Furthermore, additional confusion was caused by cryptocurrency bans and tightened regulations all around the world. But everything is not so devastating like many individuals can think, and it may sound surprising that the current legal framework and some financial institutions already allow conducting financial operations via cryptocurrencies. So, what’s the missing puzzle, and why things get traction so slow?
Tight Bonds — Banks, Regulators, Payment Systems
In order to grasp the whole picture, we have to understand how entities starting from regulators and banks, ending with merchants, interact in a financial environment between each other. Working for a several years as an Advisor to the Chairman of the Board both for Alliance Bank and SmartBank, I discovered that there are well-established old financial relationships between all market participants that practically don’t allow disrupting technologies to take place.
There’s an unshakable hierarchy of entities that interact with each other, and banks do not hold the supremacy here. Basically, who really sets all rules for banks are Regulators that have different names in many jurisdictions, and various payment systems such as Visa, MasterCard and others. These entities impose strict regulations on banks and if they find out that a particular bank doesn’t comply with those rules, then it gets significantly penalized. That’s why banks have to manage risks.
Regulator imposes strict rules and issues a banking license that allows banks to run financial operations. What’s really important to know is the price of this license, which often exceeds tens of millions of dollars depending on the jurisdiction, taking an enormous amount of time for the bank to get it. Let’s suppose a bank wasn’t compliant with some Regulator’s rules, and the license was taken away. That means a bank won’t be able to conduct any financial operations for a long time, plus it has to cover huge penalties imposed by Visa/MasterCard. On top of that, it has to pay for the license again and in some circumstances additional penalties. That’s why banks are so careful in choosing business partners.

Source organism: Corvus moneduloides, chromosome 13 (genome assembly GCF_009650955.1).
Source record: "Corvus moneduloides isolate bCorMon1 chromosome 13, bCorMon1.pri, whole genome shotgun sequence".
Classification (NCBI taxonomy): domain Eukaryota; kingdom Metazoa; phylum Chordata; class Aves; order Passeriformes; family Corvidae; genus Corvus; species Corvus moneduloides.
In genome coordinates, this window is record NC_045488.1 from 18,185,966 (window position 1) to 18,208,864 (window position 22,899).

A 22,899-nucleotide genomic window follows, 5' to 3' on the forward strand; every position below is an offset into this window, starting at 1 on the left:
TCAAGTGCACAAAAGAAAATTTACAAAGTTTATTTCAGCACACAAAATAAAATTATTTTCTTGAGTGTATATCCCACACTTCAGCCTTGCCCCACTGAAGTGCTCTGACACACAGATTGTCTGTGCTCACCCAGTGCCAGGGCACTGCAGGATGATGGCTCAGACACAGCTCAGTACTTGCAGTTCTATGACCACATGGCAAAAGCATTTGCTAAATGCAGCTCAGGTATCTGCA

Payment Service Providers and Merchants
Those business partners are very different, but in the context of this material we’ll be speaking about Payment Service Providers (PSPs) that play a role of the financial goalkeepers both for online and offline businesses, or simply Merchants. Basically, PSPs are intermediaries that provide a payment gateway for businesses, so that they can operate. In simple words, Merchants that run an online business turn to PSPs to have access to a payment gateway that allows them processing credit cards and accepting such payment methods as PayPal and others.
Payment Service Providers care about their reputation in the eyes of a bank because if a bank spots illegal activity, it will immediately shut down all gateways between itself and PSPs. That’s why payment providers are so watchful when they provide financial services to Merchants. Basically, PSPs are responsible for checking Merchants whether or not they comply with their strict rules, and they run checks very often. In the end, if a Merchant does get caught, then access to payment gateway cuts off, and business can’t operate. Moreover, almost all companies have a 1% chargeback redline and 10% holdback amount out of the total business volume.